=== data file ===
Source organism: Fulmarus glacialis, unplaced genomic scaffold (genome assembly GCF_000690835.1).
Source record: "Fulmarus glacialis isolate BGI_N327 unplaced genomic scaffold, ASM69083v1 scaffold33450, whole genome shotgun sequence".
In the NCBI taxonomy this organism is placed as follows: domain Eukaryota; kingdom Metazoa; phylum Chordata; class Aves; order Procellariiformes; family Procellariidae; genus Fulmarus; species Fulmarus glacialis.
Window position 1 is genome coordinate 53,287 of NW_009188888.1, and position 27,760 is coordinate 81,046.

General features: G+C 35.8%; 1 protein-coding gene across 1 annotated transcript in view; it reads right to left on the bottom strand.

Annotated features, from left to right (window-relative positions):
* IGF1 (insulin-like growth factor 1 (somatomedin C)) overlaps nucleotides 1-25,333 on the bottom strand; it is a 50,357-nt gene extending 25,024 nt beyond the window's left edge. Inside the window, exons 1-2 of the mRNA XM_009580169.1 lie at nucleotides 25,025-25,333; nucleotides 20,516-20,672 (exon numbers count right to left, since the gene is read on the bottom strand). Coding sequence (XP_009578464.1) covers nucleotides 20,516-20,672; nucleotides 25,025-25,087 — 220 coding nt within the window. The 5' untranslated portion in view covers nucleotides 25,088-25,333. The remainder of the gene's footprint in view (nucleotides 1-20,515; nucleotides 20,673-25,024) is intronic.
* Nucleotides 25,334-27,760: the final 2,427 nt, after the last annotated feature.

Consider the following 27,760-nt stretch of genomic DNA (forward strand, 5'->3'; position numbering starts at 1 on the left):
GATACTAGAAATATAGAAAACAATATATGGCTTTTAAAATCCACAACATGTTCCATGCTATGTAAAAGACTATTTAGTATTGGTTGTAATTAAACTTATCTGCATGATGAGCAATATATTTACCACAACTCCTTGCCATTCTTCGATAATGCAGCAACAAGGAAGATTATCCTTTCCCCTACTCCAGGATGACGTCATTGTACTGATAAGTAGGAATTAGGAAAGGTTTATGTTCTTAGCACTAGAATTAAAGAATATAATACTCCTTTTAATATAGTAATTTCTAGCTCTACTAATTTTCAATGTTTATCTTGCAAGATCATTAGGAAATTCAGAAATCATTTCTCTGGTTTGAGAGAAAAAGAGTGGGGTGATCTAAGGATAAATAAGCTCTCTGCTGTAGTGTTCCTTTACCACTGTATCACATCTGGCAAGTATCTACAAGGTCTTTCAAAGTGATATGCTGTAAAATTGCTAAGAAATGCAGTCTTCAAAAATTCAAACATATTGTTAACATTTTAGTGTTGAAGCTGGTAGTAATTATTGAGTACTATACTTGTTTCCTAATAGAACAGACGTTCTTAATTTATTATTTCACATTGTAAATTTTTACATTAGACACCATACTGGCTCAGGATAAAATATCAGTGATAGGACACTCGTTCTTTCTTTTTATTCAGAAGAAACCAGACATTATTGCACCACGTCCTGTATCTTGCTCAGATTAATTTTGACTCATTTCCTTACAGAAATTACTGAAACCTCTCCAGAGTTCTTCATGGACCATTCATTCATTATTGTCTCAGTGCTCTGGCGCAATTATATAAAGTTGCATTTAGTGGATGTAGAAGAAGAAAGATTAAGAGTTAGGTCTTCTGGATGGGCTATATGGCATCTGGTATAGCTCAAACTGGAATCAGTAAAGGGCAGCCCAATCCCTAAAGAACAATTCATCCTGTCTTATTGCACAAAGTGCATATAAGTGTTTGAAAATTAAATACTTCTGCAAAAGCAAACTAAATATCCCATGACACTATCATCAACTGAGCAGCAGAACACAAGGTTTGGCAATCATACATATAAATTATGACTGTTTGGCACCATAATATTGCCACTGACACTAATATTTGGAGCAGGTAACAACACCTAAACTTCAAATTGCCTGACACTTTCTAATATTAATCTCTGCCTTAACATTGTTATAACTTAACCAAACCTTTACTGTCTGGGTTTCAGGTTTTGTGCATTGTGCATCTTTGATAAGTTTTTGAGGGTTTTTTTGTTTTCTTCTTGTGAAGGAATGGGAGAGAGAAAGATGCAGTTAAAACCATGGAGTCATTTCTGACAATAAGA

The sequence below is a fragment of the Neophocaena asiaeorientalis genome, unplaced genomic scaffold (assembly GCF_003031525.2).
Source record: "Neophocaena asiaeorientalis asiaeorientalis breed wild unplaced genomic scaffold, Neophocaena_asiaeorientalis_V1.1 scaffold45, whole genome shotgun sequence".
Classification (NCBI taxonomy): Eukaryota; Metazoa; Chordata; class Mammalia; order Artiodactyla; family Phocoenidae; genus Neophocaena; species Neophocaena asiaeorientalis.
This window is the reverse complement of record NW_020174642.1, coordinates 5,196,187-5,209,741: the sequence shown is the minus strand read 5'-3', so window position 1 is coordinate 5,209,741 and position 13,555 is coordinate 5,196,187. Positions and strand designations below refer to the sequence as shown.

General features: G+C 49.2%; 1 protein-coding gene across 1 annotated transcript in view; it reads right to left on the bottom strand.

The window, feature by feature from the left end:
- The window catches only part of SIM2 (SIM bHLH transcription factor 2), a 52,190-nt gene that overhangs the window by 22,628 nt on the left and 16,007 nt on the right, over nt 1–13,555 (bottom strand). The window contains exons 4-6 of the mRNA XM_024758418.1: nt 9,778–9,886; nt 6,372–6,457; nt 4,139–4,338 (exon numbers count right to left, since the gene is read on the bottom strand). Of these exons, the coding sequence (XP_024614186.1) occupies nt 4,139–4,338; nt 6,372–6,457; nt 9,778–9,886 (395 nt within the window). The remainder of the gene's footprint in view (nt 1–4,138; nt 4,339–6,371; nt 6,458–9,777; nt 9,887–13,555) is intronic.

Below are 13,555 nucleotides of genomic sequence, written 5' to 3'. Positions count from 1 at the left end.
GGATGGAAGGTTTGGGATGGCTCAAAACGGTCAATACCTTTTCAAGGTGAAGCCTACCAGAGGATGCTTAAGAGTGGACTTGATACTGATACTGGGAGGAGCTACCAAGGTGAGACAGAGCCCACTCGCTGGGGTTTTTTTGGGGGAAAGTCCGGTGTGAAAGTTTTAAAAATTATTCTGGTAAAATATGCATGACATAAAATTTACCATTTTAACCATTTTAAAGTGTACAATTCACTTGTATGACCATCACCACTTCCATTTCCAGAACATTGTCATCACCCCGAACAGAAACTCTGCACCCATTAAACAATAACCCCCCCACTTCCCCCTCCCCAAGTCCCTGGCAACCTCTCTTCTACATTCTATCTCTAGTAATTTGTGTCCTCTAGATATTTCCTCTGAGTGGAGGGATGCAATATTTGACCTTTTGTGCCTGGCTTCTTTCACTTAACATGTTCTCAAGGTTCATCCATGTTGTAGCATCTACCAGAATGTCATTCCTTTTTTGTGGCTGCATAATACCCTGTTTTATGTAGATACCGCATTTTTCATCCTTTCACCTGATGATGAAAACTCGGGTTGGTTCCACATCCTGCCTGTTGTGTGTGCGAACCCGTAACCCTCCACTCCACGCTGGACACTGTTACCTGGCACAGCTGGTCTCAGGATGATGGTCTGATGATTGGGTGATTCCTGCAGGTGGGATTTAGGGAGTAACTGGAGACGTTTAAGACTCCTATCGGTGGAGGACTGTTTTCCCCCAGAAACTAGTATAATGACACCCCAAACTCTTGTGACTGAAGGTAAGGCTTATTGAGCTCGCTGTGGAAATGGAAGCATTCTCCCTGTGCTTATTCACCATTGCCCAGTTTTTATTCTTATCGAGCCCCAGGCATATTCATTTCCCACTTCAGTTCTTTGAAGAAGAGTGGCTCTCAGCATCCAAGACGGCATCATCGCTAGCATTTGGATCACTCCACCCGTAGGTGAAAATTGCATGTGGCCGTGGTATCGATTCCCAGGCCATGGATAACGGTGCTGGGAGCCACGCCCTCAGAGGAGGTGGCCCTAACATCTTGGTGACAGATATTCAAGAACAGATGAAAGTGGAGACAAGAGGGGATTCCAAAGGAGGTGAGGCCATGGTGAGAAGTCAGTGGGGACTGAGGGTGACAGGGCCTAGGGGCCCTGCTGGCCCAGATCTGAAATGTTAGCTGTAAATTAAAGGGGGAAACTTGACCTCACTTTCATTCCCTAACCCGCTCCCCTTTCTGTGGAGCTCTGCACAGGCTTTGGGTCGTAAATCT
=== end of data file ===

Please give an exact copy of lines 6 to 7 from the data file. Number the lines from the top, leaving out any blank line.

Annotated features, from left to right (window-relative positions):
* IGF1 (insulin-like growth factor 1 (somatomedin C)) overlaps nucleotides 1-25,333 on the bottom strand; it is a 50,357-nt gene extending 25,024 nt beyond the window's left edge. Inside the window, exons 1-2 of the mRNA XM_009580169.1 lie at nucleotides 25,025-25,333; nucleotides 20,516-20,672 (exon numbers count right to left, since the gene is read on the bottom strand). Coding sequence (XP_009578464.1) covers nucleotides 20,516-20,672; nucleotides 25,025-25,087 — 220 coding nt within the window. The 5' untranslated portion in view covers nucleotides 25,088-25,333. The remainder of the gene's footprint in view (nucleotides 1-20,515; nucleotides 20,673-25,024) is intronic.